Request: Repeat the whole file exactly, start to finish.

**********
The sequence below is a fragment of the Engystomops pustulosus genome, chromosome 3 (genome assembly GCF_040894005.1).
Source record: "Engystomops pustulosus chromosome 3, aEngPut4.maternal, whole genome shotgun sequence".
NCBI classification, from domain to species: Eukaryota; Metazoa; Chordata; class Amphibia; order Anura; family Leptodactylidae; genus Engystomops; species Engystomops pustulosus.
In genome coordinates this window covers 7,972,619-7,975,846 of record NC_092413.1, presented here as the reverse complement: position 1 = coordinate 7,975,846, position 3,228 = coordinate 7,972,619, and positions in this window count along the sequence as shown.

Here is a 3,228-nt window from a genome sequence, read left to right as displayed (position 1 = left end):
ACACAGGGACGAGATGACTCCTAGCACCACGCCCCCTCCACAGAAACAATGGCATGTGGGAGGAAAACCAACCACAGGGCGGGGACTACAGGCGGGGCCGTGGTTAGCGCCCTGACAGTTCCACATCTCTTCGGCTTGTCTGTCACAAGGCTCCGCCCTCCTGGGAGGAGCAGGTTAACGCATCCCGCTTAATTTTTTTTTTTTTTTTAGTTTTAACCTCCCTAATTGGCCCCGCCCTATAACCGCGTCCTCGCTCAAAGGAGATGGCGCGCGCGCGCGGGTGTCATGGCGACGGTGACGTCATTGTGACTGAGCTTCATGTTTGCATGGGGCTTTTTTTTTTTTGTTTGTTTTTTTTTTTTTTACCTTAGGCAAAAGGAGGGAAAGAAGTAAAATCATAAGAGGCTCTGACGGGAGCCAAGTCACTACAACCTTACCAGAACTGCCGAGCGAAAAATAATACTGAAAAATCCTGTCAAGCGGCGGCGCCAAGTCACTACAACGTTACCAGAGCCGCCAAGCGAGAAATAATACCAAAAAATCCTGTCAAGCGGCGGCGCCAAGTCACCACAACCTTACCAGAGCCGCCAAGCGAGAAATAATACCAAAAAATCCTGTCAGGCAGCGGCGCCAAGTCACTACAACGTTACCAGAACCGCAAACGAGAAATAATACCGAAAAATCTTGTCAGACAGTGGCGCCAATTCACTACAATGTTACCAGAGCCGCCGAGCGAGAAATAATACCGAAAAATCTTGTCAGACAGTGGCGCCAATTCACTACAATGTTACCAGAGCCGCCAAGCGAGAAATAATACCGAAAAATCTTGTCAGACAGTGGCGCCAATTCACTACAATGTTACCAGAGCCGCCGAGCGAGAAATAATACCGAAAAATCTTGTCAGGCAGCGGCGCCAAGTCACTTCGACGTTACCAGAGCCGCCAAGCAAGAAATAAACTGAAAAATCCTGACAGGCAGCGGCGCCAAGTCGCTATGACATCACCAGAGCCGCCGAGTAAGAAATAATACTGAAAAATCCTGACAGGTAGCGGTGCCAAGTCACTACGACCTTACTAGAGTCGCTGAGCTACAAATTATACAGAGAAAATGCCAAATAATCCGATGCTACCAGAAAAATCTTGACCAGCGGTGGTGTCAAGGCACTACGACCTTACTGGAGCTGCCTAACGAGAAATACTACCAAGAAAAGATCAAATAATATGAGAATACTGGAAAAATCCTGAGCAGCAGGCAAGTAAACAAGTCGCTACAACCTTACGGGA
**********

The sequence below is a fragment of the Engystomops pustulosus genome, chromosome 3 (genome assembly GCF_040894005.1).
Source record: "Engystomops pustulosus chromosome 3, aEngPut4.maternal, whole genome shotgun sequence".
NCBI classification, from domain to species: Eukaryota; Metazoa; Chordata; class Amphibia; order Anura; family Leptodactylidae; genus Engystomops; species Engystomops pustulosus.
In genome coordinates this window covers 7,972,619-7,975,846 of record NC_092413.1, presented here as the reverse complement: position 1 = coordinate 7,975,846, position 3,228 = coordinate 7,972,619, and positions in this window count along the sequence as shown.

Here is a 3,228-nt window from a genome sequence, read left to right as displayed (position 1 = left end):
ACACAGGGACGAGATGACTCCTAGCACCACGCCCCCTCCACAGAAACAATGGCATGTGGGAGGAAAACCAACCACAGGGCGGGGACTACAGGCGGGGCCGTGGTTAGCGCCCTGACAGTTCCACATCTCTTCGGCTTGTCTGTCACAAGGCTCCGCCCTCCTGGGAGGAGCAGGTTAACGCATCCCGCTTAATTTTTTTTTTTTTTTTAGTTTTAACCTCCCTAATTGGCCCCGCCCTATAACCGCGTCCTCGCTCAAAGGAGATGGCGCGCGCGCGCGGGTGTCATGGCGACGGTGACGTCATTGTGACTGAGCTTCATGTTTGCATGGGGCTTTTTTTTTTTTGTTTGTTTTTTTTTTTTTTACCTTAGGCAAAAGGAGGGAAAGAAGTAAAATCATAAGAGGCTCTGACGGGAGCCAAGTCACTACAACCTTACCAGAACTGCCGAGCGAAAAATAATACTGAAAAATCCTGTCAAGCGGCGGCGCCAAGTCACTACAACGTTACCAGAGCCGCCAAGCGAGAAATAATACCAAAAAATCCTGTCAAGCGGCGGCGCCAAGTCACCACAACCTTACCAGAGCCGCCAAGCGAGAAATAATACCAAAAAATCCTGTCAGGCAGCGGCGCCAAGTCACTACAACGTTACCAGAACCGCAAACGAGAAATAATACCGAAAAATCTTGTCAGACAGTGGCGCCAATTCACTACAATGTTACCAGAGCCGCCGAGCGAGAAATAATACCGAAAAATCTTGTCAGACAGTGGCGCCAATTCACTACAATGTTACCAGAGCCGCCAAGCGAGAAATAATACCGAAAAATCTTGTCAGACAGTGGCGCCAATTCACTACAATGTTACCAGAGCCGCCGAGCGAGAAATAATACCGAAAAATCTTGTCAGGCAGCGGCGCCAAGTCACTTCGACGTTACCAGAGCCGCCAAGCAAGAAATAAACTGAAAAATCCTGACAGGCAGCGGCGCCAAGTCGCTATGACATCACCAGAGCCGCCGAGTAAGAAATAATACTGAAAAATCCTGACAGGTAGCGGTGCCAAGTCACTACGACCTTACTAGAGTCGCTGAGCTACAAATTATACAGAGAAAATGCCAAATAATCCGATGCTACCAGAAAAATCTTGACCAGCGGTGGTGTCAAGGCACTACGACCTTACTGGAGCTGCCTAACGAGAAATACTACCAAGAAAAGATCAAATAATATGAGAATACTGGAAAAATCCTGAGCAGCAGGCAAGTAAACAAGTCGCTACAACCTTACGGGA